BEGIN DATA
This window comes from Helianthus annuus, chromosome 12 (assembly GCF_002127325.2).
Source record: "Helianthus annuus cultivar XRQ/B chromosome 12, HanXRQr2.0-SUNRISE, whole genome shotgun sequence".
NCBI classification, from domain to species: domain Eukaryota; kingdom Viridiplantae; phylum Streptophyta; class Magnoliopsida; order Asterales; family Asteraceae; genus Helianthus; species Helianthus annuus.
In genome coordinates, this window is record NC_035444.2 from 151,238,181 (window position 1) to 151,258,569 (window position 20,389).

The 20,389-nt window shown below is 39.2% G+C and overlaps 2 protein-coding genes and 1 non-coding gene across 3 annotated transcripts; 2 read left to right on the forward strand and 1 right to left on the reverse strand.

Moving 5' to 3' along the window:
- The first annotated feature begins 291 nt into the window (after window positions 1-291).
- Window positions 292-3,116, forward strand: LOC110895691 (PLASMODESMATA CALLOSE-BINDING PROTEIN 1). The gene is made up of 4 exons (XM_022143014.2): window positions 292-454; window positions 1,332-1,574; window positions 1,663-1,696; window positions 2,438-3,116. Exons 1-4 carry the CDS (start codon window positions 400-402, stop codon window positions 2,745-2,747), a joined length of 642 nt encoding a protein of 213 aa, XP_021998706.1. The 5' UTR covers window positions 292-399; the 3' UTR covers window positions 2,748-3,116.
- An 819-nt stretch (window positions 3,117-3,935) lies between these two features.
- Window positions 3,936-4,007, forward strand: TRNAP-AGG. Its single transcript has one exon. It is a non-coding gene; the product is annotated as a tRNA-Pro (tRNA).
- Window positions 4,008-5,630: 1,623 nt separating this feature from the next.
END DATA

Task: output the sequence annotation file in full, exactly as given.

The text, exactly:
This window comes from Helianthus annuus, chromosome 12 (assembly GCF_002127325.2).
Source record: "Helianthus annuus cultivar XRQ/B chromosome 12, HanXRQr2.0-SUNRISE, whole genome shotgun sequence".
NCBI classification, from domain to species: domain Eukaryota; kingdom Viridiplantae; phylum Streptophyta; class Magnoliopsida; order Asterales; family Asteraceae; genus Helianthus; species Helianthus annuus.
In genome coordinates, this window is record NC_035444.2 from 151,238,181 (window position 1) to 151,258,569 (window position 20,389).

The 20,389-nt window shown below is 39.2% G+C and overlaps 2 protein-coding genes and 1 non-coding gene across 3 annotated transcripts; 2 read left to right on the forward strand and 1 right to left on the reverse strand.

Moving 5' to 3' along the window:
- The first annotated feature begins 291 nt into the window (after window positions 1-291).
- Window positions 292-3,116, forward strand: LOC110895691 (PLASMODESMATA CALLOSE-BINDING PROTEIN 1). The gene is made up of 4 exons (XM_022143014.2): window positions 292-454; window positions 1,332-1,574; window positions 1,663-1,696; window positions 2,438-3,116. Exons 1-4 carry the CDS (start codon window positions 400-402, stop codon window positions 2,745-2,747), a joined length of 642 nt encoding a protein of 213 aa, XP_021998706.1. The 5' UTR covers window positions 292-399; the 3' UTR covers window positions 2,748-3,116.
- An 819-nt stretch (window positions 3,117-3,935) lies between these two features.
- Window positions 3,936-4,007, forward strand: TRNAP-AGG. Its single transcript has one exon. It is a non-coding gene; the product is annotated as a tRNA-Pro (tRNA).
- Window positions 4,008-5,630: 1,623 nt separating this feature from the next.